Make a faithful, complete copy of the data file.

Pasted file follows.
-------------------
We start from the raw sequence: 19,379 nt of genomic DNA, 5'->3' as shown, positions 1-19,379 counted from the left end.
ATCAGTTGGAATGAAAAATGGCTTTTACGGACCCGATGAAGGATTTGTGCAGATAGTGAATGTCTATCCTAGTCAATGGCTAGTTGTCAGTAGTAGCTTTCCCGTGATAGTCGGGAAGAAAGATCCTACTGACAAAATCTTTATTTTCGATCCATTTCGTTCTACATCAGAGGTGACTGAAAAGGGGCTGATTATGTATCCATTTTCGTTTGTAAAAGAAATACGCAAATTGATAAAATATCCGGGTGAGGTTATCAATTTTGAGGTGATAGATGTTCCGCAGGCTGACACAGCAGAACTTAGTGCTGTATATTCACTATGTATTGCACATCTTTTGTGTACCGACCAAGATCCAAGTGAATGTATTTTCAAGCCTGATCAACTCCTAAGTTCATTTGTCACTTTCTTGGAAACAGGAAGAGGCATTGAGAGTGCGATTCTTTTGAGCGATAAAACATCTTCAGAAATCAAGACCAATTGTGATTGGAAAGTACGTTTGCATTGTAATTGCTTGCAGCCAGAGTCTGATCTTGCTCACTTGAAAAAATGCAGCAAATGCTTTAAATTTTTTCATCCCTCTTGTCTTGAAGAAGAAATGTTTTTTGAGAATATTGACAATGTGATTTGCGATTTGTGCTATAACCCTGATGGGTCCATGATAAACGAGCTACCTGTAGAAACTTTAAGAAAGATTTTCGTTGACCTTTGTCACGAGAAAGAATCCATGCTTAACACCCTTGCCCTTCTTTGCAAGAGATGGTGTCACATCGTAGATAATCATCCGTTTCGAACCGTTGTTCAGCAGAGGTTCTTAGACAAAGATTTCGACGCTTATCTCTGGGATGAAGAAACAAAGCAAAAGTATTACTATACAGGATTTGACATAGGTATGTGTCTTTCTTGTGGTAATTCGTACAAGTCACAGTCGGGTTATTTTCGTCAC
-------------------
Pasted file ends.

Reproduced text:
We start from the raw sequence: 19,379 nt of genomic DNA, 5'->3' as shown, positions 1-19,379 counted from the left end.
ATCAGTTGGAATGAAAAATGGCTTTTACGGACCCGATGAAGGATTTGTGCAGATAGTGAATGTCTATCCTAGTCAATGGCTAGTTGTCAGTAGTAGCTTTCCCGTGATAGTCGGGAAGAAAGATCCTACTGACAAAATCTTTATTTTCGATCCATTTCGTTCTACATCAGAGGTGACTGAAAAGGGGCTGATTATGTATCCATTTTCGTTTGTAAAAGAAATACGCAAATTGATAAAATATCCGGGTGAGGTTATCAATTTTGAGGTGATAGATGTTCCGCAGGCTGACACAGCAGAACTTAGTGCTGTATATTCACTATGTATTGCACATCTTTTGTGTACCGACCAAGATCCAAGTGAATGTATTTTCAAGCCTGATCAACTCCTAAGTTCATTTGTCACTTTCTTGGAAACAGGAAGAGGCATTGAGAGTGCGATTCTTTTGAGCGATAAAACATCTTCAGAAATCAAGACCAATTGTGATTGGAAAGTACGTTTGCATTGTAATTGCTTGCAGCCAGAGTCTGATCTTGCTCACTTGAAAAAATGCAGCAAATGCTTTAAATTTTTTCATCCCTCTTGTCTTGAAGAAGAAATGTTTTTTGAGAATATTGACAATGTGATTTGCGATTTGTGCTATAACCCTGATGGGTCCATGATAAACGAGCTACCTGTAGAAACTTTAAGAAAGATTTTCGTTGACCTTTGTCACGAGAAAGAATCCATGCTTAACACCCTTGCCCTTCTTTGCAAGAGATGGTGTCACATCGTAGATAATCATCCGTTTCGAACCGTTGTTCAGCAGAGGTTCTTAGACAAAGATTTCGACGCTTATCTCTGGGATGAAGAAACAAAGCAAAAGTATTACTATACAGGATTTGACATAGGTATGTGTCTTTCTTGTGGTAATTCGTACAAGTCACAGTCGGGTTATTTTCGTCAC